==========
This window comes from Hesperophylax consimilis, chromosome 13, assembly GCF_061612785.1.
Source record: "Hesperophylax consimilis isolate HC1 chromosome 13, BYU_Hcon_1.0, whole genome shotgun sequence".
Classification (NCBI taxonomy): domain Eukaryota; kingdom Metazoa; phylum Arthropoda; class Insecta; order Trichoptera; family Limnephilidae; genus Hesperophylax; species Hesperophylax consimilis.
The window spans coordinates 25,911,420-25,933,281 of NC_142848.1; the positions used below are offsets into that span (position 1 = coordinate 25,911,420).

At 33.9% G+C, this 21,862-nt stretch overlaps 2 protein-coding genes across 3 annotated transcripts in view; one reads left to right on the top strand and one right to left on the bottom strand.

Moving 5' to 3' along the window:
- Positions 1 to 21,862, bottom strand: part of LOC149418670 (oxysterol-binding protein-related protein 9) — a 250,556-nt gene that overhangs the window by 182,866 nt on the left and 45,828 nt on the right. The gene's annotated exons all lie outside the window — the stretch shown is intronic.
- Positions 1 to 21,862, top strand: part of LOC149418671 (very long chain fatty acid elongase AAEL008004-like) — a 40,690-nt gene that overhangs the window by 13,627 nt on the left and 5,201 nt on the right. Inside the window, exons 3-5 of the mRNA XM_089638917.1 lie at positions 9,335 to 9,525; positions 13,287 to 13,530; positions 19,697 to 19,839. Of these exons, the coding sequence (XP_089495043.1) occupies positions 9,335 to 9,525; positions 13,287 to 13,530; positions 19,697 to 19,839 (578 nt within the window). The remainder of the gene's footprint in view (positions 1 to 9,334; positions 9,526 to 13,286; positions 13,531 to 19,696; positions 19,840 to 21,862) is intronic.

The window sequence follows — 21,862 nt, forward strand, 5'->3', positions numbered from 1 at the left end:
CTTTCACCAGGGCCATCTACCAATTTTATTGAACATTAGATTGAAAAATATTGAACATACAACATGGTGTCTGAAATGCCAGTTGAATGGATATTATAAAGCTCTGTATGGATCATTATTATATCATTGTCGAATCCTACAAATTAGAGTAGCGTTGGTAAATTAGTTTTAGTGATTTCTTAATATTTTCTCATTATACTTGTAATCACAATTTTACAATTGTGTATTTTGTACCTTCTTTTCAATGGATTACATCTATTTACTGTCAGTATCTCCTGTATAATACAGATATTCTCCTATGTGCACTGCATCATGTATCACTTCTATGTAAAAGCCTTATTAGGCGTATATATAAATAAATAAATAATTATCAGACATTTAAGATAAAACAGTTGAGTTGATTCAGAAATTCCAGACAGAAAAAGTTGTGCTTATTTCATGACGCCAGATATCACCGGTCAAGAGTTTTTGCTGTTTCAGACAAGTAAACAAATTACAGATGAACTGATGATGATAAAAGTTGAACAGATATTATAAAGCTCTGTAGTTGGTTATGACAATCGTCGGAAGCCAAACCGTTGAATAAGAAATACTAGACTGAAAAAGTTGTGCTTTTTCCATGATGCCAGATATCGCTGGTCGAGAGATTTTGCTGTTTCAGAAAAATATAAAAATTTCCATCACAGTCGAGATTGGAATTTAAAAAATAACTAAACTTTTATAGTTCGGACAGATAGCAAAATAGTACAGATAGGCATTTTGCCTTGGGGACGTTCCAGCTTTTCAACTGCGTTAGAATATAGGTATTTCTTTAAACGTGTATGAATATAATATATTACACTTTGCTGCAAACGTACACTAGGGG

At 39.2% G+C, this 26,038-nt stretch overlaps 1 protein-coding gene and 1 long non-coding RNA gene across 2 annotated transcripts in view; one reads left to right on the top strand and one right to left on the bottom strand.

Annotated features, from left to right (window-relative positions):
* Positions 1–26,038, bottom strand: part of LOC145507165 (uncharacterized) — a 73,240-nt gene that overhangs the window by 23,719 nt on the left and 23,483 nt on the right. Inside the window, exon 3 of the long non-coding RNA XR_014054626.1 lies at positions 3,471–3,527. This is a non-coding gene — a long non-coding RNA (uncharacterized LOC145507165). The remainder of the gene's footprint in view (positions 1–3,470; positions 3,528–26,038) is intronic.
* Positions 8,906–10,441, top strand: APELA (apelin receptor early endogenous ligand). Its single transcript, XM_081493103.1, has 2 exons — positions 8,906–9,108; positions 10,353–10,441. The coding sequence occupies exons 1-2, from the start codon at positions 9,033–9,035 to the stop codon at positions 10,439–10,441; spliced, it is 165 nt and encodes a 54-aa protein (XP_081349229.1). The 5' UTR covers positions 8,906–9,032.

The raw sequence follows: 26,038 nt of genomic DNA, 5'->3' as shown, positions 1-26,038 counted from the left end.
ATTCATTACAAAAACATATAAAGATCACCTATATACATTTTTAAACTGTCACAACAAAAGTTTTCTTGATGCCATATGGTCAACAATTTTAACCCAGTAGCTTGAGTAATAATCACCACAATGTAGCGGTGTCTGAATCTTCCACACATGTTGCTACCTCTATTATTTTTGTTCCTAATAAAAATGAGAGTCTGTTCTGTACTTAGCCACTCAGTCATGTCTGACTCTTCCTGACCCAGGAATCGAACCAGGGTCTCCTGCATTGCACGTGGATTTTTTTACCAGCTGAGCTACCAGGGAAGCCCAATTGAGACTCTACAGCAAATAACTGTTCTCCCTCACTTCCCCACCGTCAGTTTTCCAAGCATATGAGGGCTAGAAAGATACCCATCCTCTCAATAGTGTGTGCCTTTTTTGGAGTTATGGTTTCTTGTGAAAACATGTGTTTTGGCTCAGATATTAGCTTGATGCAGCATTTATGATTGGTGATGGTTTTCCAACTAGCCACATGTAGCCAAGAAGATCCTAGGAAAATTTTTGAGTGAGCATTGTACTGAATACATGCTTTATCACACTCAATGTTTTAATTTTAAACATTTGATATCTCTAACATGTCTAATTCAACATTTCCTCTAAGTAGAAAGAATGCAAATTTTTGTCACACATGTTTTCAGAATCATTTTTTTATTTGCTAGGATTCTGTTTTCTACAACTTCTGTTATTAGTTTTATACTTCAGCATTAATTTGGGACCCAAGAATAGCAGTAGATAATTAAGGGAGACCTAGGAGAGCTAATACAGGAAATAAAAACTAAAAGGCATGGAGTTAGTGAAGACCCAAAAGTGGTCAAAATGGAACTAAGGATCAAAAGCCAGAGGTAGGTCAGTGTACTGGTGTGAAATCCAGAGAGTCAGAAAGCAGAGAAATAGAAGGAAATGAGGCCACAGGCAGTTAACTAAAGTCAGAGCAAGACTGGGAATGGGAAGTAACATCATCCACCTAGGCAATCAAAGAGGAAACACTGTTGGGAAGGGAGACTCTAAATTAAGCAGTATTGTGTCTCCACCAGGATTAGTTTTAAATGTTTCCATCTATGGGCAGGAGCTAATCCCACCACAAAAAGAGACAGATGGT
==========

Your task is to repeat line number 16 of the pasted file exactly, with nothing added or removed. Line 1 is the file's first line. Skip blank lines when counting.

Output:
ATTCATTACAAAAACATATAAAGATCACCTATATACATTTTTAAACTGTCACAACAAAAGTTTTCTTGATGCCATATGGTCAACAATTTTAACCCAGTAGCTTGAGTAATAATCACCACAATGTAGCGGTGTCTGAATCTTCCACACATGTTGCTACCTCTATTATTTTTGTTCCTAATAAAAATGAGAGTCTGTTCTGTACTTAGCCACTCAGTCATGTCTGACTCTTCCTGACCCAGGAATCGAACCAGGGTCTCCTGCATTGCACGTGGATTTTTTTACCAGCTGAGCTACCAGGGAAGCCCAATTGAGACTCTACAGCAAATAACTGTTCTCCCTCACTTCCCCACCGTCAGTTTTCCAAGCATATGAGGGCTAGAAAGATACCCATCCTCTCAATAGTGTGTGCCTTTTTTGGAGTTATGGTTTCTTGTGAAAACATGTGTTTTGGCTCAGATATTAGCTTGATGCAGCATTTATGATTGGTGATGGTTTTCCAACTAGCCACATGTAGCCAAGAAGATCCTAGGAAAATTTTTGAGTGAGCATTGTACTGAATACATGCTTTATCACACTCAATGTTTTAATTTTAAACATTTGATATCTCTAACATGTCTAATTCAACATTTCCTCTAAGTAGAAAGAATGCAAATTTTTGTCACACATGTTTTCAGAATCATTTTTTTATTTGCTAGGATTCTGTTTTCTACAACTTCTGTTATTAGTTTTATACTTCAGCATTAATTTGGGACCCAAGAATAGCAGTAGATAATTAAGGGAGACCTAGGAGAGCTAATACAGGAAATAAAAACTAAAAGGCATGGAGTTAGTGAAGACCCAAAAGTGGTCAAAATGGAACTAAGGATCAAAAGCCAGAGGTAGGTCAGTGTACTGGTGTGAAATCCAGAGAGTCAGAAAGCAGAGAAATAGAAGGAAATGAGGCCACAGGCAGTTAACTAAAGTCAGAGCAAGACTGGGAATGGGAAGTAACATCATCCACCTAGGCAATCAAAGAGGAAACACTGTTGGGAAGGGAGACTCTAAATTAAGCAGTATTGTGTCTCCACCAGGATTAGTTTTAAATGTTTCCATCTATGGGCAGGAGCTAATCCCACCACAAAAAGAGACAGATGGT